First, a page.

Published 18 November 2012 News Review 1,008th article
Michael with the director John Landis on the set of Burke & Hare (Dinah May)
In my travels throughout the world, Penge and certain parts of Essex I would rather not mention, I have recently visited the Victoria and Albert Museum (V&A), where there is an exhibition called Hollywood Costume, curated by my friend Deborah Nadoolman Landis.
Her husband, John Landis, was a stuntman for me on Chato's Land in 1972 but has since redeemed himself in other occupations. As well as An American Werewolf in London and The Blues Brothers, Landis is famous for directing Thriller, where Michael Jackson showed off his remarkable dance moves.
I haven't been dining out lately, so I won’t be giving you my expert views on food (when do I ever?). Instead I'm going to tell you about Deborah’s exhibition, which is really one of the great triumphs of the V&A. The museum in South Kensington consists of a number of edifices. At times it looks like an Ikea room gone wrong, but in general it is an extraordinary structure.
There is a central gilded tea room with stained-glass windows where you can have a cup of tea and a bun in opulent surroundings. If you want something more substantial, there is a lavish menu offering venison pie with seasonal vegetables, pumpkin pie and various sandwiches. There is also a deli section with a large number of salads.
Any connoisseur of movies or memorabilia will find the Hollywood Costume exhibition somewhere between heaven and beyond. It took Deborah five years - and all her connections - to get the costumes, drawings and photographs together.
The stars of the show are the red shoes worn by Judy Garland in The Wizard of Oz, Marilyn Monroe's white dress from The Seven Year Itch and one of Deborah’s own designs, the outfit worn by Harrison Ford as Indiana Jones in Raiders of the Lost Ark. There are many images on display - and even a video of Edith Head talking about her work for Hitchcock. It is an extraordinary collection.
As the actress and memorabilia collector Debbie Reynolds points out, costumes from the early years of Hollywood preserve the works and special talents of those who have gone before us.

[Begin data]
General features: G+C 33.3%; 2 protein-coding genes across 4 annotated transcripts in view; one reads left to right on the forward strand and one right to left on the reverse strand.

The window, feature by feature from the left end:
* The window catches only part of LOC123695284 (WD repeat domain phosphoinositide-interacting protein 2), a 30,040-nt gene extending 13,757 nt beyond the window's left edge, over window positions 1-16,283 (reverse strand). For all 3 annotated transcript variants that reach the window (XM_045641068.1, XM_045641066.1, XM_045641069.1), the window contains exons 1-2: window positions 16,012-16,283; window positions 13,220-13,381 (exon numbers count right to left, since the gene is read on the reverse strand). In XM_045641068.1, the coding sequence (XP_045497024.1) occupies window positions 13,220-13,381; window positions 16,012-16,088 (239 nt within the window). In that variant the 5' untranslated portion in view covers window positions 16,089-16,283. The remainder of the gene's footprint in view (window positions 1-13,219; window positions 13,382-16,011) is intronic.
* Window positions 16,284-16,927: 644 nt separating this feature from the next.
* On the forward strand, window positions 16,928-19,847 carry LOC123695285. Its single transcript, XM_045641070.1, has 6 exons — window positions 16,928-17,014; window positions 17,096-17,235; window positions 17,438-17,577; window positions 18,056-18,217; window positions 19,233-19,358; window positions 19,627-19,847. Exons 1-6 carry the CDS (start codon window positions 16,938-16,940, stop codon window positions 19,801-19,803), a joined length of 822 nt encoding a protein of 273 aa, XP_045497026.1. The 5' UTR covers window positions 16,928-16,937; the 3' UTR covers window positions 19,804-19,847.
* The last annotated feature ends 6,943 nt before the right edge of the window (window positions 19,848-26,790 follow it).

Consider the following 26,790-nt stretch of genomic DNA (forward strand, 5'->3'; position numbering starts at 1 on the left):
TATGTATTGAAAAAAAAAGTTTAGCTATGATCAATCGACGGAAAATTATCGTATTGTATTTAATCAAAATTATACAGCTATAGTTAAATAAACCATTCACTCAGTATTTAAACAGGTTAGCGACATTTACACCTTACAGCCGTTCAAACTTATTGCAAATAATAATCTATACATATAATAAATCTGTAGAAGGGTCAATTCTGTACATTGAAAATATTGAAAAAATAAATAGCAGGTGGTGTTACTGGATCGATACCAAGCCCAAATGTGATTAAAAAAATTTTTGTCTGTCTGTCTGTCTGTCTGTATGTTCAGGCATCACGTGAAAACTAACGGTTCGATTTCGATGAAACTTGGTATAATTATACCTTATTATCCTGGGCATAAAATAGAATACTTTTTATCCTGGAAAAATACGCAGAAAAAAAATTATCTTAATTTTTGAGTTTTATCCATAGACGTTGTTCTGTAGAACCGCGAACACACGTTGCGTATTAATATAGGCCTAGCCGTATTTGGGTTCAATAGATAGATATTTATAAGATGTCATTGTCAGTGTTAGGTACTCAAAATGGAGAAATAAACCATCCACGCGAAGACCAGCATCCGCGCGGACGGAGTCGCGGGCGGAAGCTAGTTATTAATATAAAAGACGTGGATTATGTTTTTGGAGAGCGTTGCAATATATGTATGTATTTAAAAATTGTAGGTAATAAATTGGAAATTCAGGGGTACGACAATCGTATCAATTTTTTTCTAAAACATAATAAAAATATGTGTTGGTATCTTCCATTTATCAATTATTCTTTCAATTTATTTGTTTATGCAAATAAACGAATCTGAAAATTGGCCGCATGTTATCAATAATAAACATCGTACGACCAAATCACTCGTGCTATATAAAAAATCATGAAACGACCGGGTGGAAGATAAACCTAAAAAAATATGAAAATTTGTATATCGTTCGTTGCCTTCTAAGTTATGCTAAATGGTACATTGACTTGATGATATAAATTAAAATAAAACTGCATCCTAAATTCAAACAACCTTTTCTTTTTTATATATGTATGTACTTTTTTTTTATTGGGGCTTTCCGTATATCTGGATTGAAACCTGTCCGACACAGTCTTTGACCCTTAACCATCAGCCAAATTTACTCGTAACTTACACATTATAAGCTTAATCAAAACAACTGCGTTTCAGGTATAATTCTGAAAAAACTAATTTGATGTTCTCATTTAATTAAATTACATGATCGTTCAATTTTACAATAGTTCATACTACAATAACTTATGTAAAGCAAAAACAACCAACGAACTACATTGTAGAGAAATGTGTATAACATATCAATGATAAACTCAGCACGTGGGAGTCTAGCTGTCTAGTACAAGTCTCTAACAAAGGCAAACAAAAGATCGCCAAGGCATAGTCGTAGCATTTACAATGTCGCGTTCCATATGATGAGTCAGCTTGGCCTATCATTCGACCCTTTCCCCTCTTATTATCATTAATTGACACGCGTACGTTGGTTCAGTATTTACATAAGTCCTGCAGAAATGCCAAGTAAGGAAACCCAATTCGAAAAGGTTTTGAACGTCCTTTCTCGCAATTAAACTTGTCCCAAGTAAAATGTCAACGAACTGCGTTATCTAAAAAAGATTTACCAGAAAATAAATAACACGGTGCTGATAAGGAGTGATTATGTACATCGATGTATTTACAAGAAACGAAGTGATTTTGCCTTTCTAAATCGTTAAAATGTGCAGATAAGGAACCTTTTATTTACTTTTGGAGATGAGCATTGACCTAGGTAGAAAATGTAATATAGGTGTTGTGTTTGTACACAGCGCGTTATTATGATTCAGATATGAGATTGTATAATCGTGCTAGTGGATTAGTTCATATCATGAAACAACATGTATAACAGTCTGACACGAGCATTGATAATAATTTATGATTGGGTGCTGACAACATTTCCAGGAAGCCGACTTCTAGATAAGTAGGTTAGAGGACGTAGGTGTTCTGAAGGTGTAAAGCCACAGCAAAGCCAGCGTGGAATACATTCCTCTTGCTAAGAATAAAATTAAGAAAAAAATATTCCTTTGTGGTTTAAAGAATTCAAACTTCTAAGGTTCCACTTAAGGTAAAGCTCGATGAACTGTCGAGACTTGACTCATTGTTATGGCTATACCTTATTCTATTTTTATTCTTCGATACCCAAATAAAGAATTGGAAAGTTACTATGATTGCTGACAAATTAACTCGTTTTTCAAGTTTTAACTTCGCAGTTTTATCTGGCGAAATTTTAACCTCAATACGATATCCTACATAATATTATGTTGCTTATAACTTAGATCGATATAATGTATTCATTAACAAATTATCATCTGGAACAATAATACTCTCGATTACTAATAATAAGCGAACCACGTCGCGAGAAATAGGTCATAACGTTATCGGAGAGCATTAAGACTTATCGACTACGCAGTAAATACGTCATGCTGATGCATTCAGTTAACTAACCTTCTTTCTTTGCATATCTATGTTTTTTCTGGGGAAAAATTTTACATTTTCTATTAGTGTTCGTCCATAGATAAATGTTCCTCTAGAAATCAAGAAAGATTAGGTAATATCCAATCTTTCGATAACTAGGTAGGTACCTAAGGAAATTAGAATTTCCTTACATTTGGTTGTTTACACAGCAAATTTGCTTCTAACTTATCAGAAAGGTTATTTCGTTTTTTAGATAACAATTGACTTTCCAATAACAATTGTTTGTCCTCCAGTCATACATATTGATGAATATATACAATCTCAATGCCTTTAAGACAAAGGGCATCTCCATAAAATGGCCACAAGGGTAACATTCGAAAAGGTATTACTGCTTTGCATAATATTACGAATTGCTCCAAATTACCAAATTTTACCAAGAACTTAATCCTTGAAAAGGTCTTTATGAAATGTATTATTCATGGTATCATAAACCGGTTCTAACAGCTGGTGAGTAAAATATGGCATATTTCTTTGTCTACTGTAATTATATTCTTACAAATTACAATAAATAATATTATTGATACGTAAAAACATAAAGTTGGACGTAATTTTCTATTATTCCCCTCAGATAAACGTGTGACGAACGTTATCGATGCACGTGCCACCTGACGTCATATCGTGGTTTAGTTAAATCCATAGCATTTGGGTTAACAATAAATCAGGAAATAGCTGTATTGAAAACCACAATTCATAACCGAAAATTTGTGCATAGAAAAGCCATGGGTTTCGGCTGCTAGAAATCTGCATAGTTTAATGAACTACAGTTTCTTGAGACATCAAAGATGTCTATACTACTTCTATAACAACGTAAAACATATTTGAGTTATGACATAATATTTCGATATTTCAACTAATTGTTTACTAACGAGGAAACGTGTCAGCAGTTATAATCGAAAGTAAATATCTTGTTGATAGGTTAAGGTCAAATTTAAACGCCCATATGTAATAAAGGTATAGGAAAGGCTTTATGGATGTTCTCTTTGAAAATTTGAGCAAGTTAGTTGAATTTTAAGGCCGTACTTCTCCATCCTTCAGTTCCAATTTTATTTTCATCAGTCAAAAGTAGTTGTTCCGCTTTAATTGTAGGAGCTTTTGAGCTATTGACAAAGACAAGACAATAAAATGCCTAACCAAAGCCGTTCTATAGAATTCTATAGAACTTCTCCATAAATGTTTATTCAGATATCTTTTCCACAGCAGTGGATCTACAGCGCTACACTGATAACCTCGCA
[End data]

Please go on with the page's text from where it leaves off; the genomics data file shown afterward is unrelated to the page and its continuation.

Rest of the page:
Deborah Nadoolman Landis has edited a wonderful book to accompany the exhibition. It offers a glowing portrait of Marlene Dietrich, images of a young Charlie Chaplin and the three-piece suit worn by John Travolta in Saturday Night Fever. There are photographs of Monroe, Scarlett Johansson and Sophia Loren, as well as powerful portraits of Cecil B DeMille and Mack Sennett.
Costume is important in any movie - none more than my 1970s film Death Wish, in which Charlie Bronson blows away New York muggers while dressed in a smart suit and coat.
The images compiled by Deborah for the exhibition are an essential part of cinema history. My own collection of film-making images includes this photograph of me with John Landis.
It was taken when he was making his movie Burke & Hare in Bedfordshire in March 2010 - with me in the cast. I played an English nobleman whose carriage Burke and Hare caused to crash over the cliffs at Dover.
On location, the make-up lady stuck a couple of sideburns on me. I said: "Do I have the make-up now?"
She said: "No, that’s it."
"What do you mean, 'That’s it'?" I asked.
She replied: "You don't need make-up - you've got lovely skin."
When I was leaving the set, a crew member said: "I wouldn't bother to eat here - the catering is terrible." So we went to a beautiful country house hotel nearby called Luton Hoo. It made a change being in front of the camera rather than behind. A pity that the production catering was useless.
From Tricia Roeser of Gloucestershire:
Hymie is lying in his hospital bed when the doctor comes in.
"Hello, Hymie," the doctor says. "I have good news for you and bad. Which would you prefer first?"
"You'd better give me the bad, Doc."
"Well, I'm afraid your right leg is gangrenous and will have to come off."
"But that's terrible!" exclaims Hymie. "What on earth is the good news?"
"The chap in the next bed wants to buy your slippers."
I see that Kensington Place is a high-class emporium despite letting you in, because there were bottles of Heinz tomato sauce on display on the shelf behind you.
Nick Jones, La Drome, France
I was at the River Cafe last week. I am sure as a crusty old pedant you would have noticed the two spelling mistakes on the menu: "rissoti" is not a word in Italian (I even checked with the Italian barman). And "planing" instead of "planning". For £90 a head should we expect better?
Laurence Gilford, Middlesex
In last week's column you said: "It's one of my few attributes." To be precise, you have many attributes but few qualities.
Nic Peeling, Worcestershire
A financier - as served with the creme brulee at Kensington Place - is a small almond-flavoured cake that can be bought in most patisseries in France. But you knew that really, didn't you?
Hazel Francis, Lorgues, France
Kensington Place appeared deserted in last week's photo. Did you frighten off all the diners? Even the cow on the wall looked as though it was about to do a runner.
Patrick Tracey, Carlisle
I have always wondered about the credit for the photos taken for your column. We all know who Arnold Crust is. Last week the photo was by Julian Weiss. Was he the only other customer in the restaurant or do you bribe a passer-by with the offer of a free meal to make you look good in the shot?
Philip Weisberger, London